Academic journal article Global Virtue Ethics Review

Editorial Observations

Academic journal article Global Virtue Ethics Review

Editorial Observations

Article excerpt

This issue of GVER consists of three articles and one book review. The issue begins with Jack Kem addressing the public policy issue of the appropriateness of the federal government supporting faith based initiatives. Next, the issue turns to Jonathan Anderson's satire that helps us appreciate the relationship of doing the public's business and the important subject of the meaning of life. The final article for the issue is written by Stephen L. Esquith, who addresses the ethical subject of corporate reparations for such past acts as slavery and genocide. The issue ends with Saundra J. Reinke presenting a movie review of The Fellowship of the Ring, which she notes stresses the role of virtue ethics in human decision-making.

Jack Kem, from the Department of Public Administration, North Carolina State University, wrote "Weighed and Found Wanting: Finding the Proper Balance Between Faith-Based Organizations and Government." In particular, he addressed President Bush's new Faith-Based Initiative. He notes that views vary on this topic. Some see the need for partnering with faith-based organizations as a natural use of existing stable organizations to provide much-needed social programs throughout the country. In contrast, others see this initiative as a dangerous precedent that crosses a distinct line between church and state. He explores the important ethics related to this public policy subject. He sheds light on the subject by examining the life of Daniel mentioned in the Jewish Bible and thus notes the danger of this new policy.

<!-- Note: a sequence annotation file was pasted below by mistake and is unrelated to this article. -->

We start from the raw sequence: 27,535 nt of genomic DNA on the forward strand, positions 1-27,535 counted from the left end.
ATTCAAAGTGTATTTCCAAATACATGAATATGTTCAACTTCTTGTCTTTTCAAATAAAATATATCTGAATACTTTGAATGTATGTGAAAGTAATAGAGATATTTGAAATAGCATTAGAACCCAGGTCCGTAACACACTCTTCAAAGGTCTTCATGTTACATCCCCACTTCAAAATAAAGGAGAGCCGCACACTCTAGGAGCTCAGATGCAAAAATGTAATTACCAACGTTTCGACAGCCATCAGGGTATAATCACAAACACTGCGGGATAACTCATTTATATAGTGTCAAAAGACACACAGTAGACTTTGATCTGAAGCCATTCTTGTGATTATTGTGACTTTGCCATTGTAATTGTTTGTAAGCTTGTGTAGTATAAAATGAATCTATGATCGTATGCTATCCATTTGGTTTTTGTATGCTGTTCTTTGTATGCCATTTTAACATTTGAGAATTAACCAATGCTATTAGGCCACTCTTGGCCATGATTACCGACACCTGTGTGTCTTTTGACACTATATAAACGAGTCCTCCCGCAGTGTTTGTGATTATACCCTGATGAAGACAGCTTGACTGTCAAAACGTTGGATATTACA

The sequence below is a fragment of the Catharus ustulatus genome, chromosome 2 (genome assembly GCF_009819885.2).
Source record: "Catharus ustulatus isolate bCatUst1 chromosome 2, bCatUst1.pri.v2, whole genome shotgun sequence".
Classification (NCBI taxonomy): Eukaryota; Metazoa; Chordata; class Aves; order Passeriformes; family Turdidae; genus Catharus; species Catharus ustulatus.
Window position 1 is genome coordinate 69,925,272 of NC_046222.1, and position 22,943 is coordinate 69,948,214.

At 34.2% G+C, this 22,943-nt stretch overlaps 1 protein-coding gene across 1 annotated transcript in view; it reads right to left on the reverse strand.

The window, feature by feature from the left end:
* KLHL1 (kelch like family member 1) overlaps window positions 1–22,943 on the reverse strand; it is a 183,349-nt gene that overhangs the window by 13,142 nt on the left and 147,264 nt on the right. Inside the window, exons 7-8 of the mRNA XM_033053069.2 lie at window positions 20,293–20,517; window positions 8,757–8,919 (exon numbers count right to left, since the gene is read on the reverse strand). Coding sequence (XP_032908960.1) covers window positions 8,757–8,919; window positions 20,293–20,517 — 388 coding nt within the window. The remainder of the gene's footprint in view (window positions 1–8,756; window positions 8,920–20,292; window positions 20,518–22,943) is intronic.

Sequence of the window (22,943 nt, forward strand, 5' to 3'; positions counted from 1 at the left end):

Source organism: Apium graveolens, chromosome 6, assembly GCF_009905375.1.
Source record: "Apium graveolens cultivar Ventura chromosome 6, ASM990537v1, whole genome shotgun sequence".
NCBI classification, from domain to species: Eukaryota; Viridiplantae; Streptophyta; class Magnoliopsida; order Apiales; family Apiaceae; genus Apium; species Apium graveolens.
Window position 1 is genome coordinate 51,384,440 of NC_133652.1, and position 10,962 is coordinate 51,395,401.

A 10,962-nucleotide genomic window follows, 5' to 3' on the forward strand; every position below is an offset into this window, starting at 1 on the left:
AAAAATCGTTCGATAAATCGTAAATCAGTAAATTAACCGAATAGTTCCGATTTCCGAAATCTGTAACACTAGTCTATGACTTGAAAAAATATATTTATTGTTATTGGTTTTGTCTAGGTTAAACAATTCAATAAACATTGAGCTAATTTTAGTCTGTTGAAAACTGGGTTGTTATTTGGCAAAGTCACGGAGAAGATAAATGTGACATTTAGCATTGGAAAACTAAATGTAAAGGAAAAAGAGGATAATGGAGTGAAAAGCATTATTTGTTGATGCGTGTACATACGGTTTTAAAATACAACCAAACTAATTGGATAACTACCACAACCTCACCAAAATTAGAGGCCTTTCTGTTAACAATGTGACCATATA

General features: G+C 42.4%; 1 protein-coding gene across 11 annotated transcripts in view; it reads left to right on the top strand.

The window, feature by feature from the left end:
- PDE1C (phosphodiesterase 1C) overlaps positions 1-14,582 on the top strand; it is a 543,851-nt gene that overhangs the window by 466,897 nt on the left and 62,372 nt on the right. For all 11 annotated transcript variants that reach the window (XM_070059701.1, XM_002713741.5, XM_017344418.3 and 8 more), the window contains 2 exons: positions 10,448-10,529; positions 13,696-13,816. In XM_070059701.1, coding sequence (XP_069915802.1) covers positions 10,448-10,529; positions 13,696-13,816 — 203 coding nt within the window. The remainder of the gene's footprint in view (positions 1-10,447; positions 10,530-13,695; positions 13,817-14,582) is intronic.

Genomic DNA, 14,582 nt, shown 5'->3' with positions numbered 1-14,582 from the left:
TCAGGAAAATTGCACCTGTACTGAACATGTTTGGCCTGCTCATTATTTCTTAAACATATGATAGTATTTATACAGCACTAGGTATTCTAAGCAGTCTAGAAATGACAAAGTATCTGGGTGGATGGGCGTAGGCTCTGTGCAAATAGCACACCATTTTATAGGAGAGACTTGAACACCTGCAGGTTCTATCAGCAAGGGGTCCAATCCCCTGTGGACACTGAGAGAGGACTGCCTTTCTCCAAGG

Jonathan Anderson, from the Department of Public Administration, University of Alaska Southeast, wrote "A Modest Proposal on 'The Meaning of Life'", which is a satire building on the work of Jonathan Swift. He posits that Public Administration facilitates "The Meaning of Life." His first section locates personal "meaning" in individual empowerment and concludes that this empowerment is best achieved through a democratic system of collective action. …

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